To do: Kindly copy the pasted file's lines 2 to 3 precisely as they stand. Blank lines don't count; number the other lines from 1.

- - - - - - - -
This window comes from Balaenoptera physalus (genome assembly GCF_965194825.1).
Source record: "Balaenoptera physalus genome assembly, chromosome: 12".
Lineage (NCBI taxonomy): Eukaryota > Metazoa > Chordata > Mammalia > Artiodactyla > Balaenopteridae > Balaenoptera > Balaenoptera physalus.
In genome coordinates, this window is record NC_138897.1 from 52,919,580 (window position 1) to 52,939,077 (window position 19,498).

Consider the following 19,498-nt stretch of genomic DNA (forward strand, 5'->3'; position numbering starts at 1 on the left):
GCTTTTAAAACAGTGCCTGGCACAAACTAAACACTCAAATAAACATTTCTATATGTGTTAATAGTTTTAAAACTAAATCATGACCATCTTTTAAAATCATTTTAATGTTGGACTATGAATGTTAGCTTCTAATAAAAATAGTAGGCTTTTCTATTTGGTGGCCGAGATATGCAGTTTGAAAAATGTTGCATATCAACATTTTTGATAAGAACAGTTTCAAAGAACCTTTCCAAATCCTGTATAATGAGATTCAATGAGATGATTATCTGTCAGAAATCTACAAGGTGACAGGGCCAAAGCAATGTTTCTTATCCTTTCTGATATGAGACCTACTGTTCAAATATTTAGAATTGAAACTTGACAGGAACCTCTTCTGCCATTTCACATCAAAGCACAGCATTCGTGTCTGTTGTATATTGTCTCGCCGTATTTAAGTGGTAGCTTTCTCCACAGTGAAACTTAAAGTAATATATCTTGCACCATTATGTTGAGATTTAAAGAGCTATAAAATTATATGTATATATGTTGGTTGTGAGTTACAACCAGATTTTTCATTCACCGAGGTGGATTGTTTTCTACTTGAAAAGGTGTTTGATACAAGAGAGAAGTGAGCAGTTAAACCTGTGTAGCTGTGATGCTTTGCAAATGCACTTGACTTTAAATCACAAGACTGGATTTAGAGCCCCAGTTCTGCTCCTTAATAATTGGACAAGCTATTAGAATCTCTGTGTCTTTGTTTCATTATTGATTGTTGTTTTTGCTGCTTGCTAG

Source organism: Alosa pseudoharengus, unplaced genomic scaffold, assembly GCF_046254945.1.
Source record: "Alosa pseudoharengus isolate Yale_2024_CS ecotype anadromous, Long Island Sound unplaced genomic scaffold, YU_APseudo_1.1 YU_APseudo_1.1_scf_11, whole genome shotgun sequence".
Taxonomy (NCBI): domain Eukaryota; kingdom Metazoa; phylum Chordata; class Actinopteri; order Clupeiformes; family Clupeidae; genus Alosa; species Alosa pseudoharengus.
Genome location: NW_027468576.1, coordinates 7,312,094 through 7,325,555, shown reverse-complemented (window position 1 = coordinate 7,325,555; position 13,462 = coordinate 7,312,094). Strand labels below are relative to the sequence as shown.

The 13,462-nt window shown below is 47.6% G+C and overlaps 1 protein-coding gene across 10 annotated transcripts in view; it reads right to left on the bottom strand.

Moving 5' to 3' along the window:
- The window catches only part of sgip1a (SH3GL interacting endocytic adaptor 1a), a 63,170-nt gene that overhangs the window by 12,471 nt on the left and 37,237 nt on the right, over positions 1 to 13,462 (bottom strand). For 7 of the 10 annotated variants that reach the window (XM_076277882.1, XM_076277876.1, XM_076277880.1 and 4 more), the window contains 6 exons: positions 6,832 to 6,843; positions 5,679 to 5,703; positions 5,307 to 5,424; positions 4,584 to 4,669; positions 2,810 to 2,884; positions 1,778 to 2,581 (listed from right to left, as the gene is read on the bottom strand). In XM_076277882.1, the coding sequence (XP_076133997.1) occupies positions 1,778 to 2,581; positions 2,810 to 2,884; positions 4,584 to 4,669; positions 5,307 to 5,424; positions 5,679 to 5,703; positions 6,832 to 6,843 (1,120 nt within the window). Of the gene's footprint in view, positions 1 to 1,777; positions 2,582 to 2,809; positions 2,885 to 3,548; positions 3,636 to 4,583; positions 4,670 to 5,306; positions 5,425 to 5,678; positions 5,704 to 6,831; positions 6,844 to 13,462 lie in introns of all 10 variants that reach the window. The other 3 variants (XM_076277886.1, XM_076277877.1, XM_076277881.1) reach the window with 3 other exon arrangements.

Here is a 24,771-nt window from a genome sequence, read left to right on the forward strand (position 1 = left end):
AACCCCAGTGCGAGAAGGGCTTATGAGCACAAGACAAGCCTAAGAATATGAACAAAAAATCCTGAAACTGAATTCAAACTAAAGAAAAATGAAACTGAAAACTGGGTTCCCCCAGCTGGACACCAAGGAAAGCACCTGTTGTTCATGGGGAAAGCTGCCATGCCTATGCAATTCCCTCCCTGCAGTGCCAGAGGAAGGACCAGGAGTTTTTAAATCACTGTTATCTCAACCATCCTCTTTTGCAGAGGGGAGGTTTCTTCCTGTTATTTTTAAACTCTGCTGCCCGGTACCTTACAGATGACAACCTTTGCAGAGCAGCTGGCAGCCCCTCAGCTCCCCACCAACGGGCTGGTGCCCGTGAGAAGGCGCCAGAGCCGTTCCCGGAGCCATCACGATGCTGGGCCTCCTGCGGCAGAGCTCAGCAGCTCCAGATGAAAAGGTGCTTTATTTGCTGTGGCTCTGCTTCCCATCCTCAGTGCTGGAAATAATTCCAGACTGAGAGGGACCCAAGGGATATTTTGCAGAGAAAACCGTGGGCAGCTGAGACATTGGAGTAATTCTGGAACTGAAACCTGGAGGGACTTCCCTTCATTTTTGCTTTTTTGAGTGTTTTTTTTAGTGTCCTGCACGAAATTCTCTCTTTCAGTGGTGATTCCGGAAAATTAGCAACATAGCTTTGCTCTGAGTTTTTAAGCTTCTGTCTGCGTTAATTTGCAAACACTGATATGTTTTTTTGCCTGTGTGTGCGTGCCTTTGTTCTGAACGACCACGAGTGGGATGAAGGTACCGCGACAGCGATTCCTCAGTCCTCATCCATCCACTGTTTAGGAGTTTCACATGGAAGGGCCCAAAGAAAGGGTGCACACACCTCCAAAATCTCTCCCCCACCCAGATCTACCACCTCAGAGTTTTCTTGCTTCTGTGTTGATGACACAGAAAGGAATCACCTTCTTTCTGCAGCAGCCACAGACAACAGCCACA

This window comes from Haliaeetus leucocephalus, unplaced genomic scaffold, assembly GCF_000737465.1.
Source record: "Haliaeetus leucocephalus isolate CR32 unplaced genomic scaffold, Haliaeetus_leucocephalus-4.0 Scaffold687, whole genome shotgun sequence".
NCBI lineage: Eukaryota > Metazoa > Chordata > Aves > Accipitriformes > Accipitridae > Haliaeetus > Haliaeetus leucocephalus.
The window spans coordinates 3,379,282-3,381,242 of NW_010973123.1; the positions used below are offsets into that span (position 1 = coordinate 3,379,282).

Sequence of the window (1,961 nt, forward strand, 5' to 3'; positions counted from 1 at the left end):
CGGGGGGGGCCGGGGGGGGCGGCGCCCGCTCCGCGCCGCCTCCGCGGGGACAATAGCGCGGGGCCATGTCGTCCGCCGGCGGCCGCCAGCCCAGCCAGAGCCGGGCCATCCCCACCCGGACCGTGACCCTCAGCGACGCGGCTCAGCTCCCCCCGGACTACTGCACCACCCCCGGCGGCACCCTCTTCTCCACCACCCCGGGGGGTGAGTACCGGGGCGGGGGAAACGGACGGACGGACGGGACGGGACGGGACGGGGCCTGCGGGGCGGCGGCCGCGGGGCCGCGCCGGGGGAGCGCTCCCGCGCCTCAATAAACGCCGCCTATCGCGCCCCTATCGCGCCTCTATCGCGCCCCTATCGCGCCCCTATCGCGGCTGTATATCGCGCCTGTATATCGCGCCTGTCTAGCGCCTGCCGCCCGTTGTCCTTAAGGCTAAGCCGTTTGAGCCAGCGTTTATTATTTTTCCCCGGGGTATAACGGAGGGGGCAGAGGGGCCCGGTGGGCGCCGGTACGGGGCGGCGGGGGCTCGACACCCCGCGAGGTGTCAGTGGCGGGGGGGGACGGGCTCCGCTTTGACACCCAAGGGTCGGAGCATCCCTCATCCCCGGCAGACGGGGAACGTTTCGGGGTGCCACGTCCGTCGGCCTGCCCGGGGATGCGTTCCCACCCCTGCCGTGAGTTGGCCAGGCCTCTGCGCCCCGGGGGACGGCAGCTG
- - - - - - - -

Source record: "Balaenoptera physalus genome assembly, chromosome: 12".
Lineage (NCBI taxonomy): Eukaryota > Metazoa > Chordata > Mammalia > Artiodactyla > Balaenopteridae > Balaenoptera > Balaenoptera physalus.